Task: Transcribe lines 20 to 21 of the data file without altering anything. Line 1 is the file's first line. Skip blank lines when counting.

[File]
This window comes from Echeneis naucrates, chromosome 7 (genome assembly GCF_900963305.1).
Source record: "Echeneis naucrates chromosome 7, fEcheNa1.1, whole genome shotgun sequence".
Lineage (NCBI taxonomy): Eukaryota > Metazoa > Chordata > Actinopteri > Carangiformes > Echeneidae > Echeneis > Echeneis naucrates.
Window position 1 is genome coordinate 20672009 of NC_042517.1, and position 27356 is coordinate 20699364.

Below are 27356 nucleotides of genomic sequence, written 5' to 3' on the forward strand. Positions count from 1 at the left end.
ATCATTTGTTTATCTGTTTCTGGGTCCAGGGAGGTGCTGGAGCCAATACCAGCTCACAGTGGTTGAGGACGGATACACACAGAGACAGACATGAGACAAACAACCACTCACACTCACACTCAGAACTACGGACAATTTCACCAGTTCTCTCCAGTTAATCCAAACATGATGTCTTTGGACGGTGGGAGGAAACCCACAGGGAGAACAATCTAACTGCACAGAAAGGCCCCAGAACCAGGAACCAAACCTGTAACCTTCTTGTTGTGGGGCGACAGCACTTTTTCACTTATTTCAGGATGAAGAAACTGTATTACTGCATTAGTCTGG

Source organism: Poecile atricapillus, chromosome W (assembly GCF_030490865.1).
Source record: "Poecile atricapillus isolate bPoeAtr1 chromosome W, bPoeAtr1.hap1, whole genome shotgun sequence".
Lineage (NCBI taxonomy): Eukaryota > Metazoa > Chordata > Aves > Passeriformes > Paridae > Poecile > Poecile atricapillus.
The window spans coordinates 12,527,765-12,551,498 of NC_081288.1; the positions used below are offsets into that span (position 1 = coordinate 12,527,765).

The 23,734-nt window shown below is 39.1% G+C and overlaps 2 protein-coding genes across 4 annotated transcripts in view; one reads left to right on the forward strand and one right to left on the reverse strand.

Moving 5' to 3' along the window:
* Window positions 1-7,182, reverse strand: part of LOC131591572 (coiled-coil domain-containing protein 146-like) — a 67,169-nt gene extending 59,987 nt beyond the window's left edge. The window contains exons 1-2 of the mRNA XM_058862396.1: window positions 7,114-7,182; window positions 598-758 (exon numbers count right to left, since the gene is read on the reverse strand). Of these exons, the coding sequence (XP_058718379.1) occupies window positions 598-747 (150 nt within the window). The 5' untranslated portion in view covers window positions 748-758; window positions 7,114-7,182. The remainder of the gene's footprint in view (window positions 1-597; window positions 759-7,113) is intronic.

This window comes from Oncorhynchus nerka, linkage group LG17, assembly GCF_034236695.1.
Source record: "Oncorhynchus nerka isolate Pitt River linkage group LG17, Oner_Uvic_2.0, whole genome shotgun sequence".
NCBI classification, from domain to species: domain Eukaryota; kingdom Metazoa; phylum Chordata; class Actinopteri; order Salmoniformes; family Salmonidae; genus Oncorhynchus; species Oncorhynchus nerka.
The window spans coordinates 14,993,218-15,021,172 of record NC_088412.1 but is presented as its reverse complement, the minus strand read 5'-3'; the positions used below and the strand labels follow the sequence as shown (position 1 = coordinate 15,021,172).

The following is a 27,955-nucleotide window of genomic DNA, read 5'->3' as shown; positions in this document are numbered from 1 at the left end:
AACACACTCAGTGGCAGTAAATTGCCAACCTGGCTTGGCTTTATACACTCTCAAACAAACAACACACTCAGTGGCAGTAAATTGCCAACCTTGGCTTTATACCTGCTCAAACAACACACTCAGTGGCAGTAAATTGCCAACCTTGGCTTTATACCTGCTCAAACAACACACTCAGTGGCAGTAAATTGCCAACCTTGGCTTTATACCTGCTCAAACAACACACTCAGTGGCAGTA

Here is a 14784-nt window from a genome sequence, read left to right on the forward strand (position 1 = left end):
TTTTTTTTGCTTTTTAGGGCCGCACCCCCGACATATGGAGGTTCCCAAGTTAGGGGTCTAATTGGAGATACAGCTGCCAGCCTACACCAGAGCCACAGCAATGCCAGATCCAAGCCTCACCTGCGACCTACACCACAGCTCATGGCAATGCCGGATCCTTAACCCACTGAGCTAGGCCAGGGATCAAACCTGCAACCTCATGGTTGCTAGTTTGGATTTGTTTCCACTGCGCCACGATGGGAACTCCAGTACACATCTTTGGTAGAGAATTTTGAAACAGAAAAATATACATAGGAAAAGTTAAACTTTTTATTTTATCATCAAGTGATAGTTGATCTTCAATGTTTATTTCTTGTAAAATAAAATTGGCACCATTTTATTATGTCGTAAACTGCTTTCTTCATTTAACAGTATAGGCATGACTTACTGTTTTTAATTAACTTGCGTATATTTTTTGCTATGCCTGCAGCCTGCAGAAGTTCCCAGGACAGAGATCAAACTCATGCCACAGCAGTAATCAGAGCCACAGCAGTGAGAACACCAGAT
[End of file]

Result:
Here is a 14784-nt window from a genome sequence, read left to right on the forward strand (position 1 = left end):
TTTTTTTTGCTTTTTAGGGCCGCACCCCCGACATATGGAGGTTCCCAAGTTAGGGGTCTAATTGGAGATACAGCTGCCAGCCTACACCAGAGCCACAGCAATGCCAGATCCAAGCCTCACCTGCGACCTACACCACAGCTCATGGCAATGCCGGATCCTTAACCCACTGAGCTAGGCCAGGGATCAAACCTGCAACCTCATGGTTGCTAGTTTGGATTTGTTTCCACTGCGCCACGATGGGAACTCCAGTACACATCTTTGGTAGAGAATTTTGAAACAGAAAAATATACATAGGAAAAGTTAAACTTTTTATTTTATCATCAAGTGATAGTTGATCTTCAATGTTTATTTCTTGTAAAATAAAATTGGCACCATTTTATTATGTCGTAAACTGCTTTCTTCATTTAACAGTATAGGCATGACTTACTGTTTTTAATTAACTTGCGTATATTTTTTGCTATGCCTGCAGCCTGCAGAAGTTCCCAGGACAGAGATCAAACTCATGCCACAGCAGTAATCAGAGCCACAGCAGTGAGAACACCAGAT